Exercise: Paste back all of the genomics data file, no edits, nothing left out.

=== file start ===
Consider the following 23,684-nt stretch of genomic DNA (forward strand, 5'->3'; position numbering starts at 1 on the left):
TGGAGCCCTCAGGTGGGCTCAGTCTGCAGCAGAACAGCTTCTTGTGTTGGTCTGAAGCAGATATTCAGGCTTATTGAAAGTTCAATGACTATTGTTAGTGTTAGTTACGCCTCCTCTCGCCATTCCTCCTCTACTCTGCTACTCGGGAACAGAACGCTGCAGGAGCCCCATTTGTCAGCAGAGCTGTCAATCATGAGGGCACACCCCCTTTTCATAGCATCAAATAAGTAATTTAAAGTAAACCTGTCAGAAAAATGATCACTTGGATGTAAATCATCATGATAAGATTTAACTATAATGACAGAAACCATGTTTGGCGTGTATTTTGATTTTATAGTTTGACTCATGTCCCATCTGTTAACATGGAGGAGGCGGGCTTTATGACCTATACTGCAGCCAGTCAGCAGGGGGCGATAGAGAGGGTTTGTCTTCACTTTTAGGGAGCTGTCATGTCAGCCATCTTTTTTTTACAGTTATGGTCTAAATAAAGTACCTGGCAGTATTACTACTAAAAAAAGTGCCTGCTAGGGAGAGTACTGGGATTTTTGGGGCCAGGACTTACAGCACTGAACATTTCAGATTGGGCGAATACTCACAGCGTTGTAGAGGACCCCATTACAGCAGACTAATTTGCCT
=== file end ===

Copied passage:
Consider the following 23,684-nt stretch of genomic DNA (forward strand, 5'->3'; position numbering starts at 1 on the left):
TGGAGCCCTCAGGTGGGCTCAGTCTGCAGCAGAACAGCTTCTTGTGTTGGTCTGAAGCAGATATTCAGGCTTATTGAAAGTTCAATGACTATTGTTAGTGTTAGTTACGCCTCCTCTCGCCATTCCTCCTCTACTCTGCTACTCGGGAACAGAACGCTGCAGGAGCCCCATTTGTCAGCAGAGCTGTCAATCATGAGGGCACACCCCCTTTTCATAGCATCAAATAAGTAATTTAAAGTAAACCTGTCAGAAAAATGATCACTTGGATGTAAATCATCATGATAAGATTTAACTATAATGACAGAAACCATGTTTGGCGTGTATTTTGATTTTATAGTTTGACTCATGTCCCATCTGTTAACATGGAGGAGGCGGGCTTTATGACCTATACTGCAGCCAGTCAGCAGGGGGCGATAGAGAGGGTTTGTCTTCACTTTTAGGGAGCTGTCATGTCAGCCATCTTTTTTTTACAGTTATGGTCTAAATAAAGTACCTGGCAGTATTACTACTAAAAAAAGTGCCTGCTAGGGAGAGTACTGGGATTTTTGGGGCCAGGACTTACAGCACTGAACATTTCAGATTGGGCGAATACTCACAGCGTTGTAGAGGACCCCATTACAGCAGACTAATTTGCCT